ISyE8843A, Brani Vidakovic
Handout 5
1
Priors
A prior is a sword and Achilles heel of Bayesian statistics. Priors are carriers of prior information that is
coherently incorporated via Bayes theorem to the inference. At the same time, parameters are unobservable,
and prior specification is subjective in nature. Subjectivity of specifying the prior is fundamental objection
of rabid frequentists to the Bayesian approach.
Frequentists, attacking Bayesians for subjectivity are not saints of objectivity themselves.
The very
elicitation of a model (likelihood) and loss function is highly subjective, and Bayesians merely divide the
necessary subjectivity to two sources  that from the model and from the prior. Since the prior and loss are
not separable
in decision theoretic statistical inference (Herman Rubin (1987)) it follows that a decision
theoretic frequentist and a Bayesian are equally subjective.
Figure 1: Importance of Priors
Being subjective for an engineer is not a bad thing! Being subjective does not mean being nonscientific,
as critics of Bayesian statistic often insinuate. On the contrary – vast amount scientific information coming
from theoretical and physical models is guiding specification of priors and merging such information with
the data for better inference. Examples are abundant and in this course you will see many instances. In
the last several decades Bayesian research also focused on priors that are uninformative and robust as an
answer to criticism that Bayesian inference is overly sensitive to the choice of a prior. We will cover several
such paradigms.
The nature and sources of priors carry deep philosophical load as well and are subject of discussion and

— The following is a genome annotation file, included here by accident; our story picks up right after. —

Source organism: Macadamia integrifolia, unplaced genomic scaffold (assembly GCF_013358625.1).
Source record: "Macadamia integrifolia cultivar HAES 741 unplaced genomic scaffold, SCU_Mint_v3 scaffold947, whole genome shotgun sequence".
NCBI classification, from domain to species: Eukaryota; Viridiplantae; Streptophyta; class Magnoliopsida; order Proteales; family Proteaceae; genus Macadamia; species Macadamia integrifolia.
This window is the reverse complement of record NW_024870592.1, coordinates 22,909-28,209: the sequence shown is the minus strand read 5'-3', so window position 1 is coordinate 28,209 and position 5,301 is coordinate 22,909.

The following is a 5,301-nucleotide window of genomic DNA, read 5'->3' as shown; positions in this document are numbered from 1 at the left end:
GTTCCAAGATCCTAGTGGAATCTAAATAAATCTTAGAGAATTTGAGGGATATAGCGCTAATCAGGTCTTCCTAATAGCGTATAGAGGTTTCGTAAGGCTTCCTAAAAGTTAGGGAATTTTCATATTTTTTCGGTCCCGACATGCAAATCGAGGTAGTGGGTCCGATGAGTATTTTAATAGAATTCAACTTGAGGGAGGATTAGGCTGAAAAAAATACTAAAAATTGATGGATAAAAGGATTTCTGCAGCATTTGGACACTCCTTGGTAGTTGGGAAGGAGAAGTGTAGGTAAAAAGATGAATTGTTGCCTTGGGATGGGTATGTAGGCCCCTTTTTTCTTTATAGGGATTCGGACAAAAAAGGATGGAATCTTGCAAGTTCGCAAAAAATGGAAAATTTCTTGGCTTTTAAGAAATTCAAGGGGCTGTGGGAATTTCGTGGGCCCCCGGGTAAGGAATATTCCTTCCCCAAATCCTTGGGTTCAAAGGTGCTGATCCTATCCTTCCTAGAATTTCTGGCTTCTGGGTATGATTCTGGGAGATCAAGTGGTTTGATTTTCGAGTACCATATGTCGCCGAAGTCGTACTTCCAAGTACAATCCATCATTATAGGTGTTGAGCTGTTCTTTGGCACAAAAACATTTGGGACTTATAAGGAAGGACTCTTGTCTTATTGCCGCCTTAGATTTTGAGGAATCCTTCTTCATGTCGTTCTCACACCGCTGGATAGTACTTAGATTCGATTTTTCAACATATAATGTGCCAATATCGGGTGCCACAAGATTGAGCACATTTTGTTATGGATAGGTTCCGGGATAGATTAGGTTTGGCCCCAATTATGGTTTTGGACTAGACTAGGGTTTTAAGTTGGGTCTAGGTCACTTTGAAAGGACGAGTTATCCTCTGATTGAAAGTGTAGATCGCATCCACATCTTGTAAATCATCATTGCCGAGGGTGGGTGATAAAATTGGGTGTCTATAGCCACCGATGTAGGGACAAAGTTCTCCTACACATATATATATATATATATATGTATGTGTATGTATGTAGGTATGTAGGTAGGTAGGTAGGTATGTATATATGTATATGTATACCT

disagreements even among Bayesians.
In this handout we will discuss various priors. Some of them are historic (uniform priors of Laplace and
Bayes), some of them mathematically convenient (conjugate priors; Raiffa and Schlaifer, 1961), and some
robust and noninformative (Jefreys, improper, reference, etc. priors. We will talk as well about hierarchical
priors and priors over various domains (Dirichlet, Wavelets, etc).
1.1
Uniform Priors of Bayes and Laplace
In modern mathematical language, the Bayes’ essay dealt with the following problem.
[year 1764]
A billiard ball
W
is rolled on a line
[0
,
1]
,
with a uniform probability of stopping anywhere. It
stops at
p
. A second ball
O
is then rolled
n
times under the same conditions and
X
times stopped on the left
of
W
. Given
X
what can we say about
p
.
1
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In particular, Bayes was interested in
P
(
a < p < b
)
for
0
≤
a < b
≤
1
.
In our notation the solution is
given by
B
e
(
X
+ 1
, n

X
+ 1)
as the posterior of Binomial/Uniform Bayesian model, but at that time the
Reverend had difficulties of evaluating
P
(
a < p < b
)
.
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 Spring '11
 VIDAKOVIC
 Bayesian probability, Bayesian statistics, Jeffreys, priors

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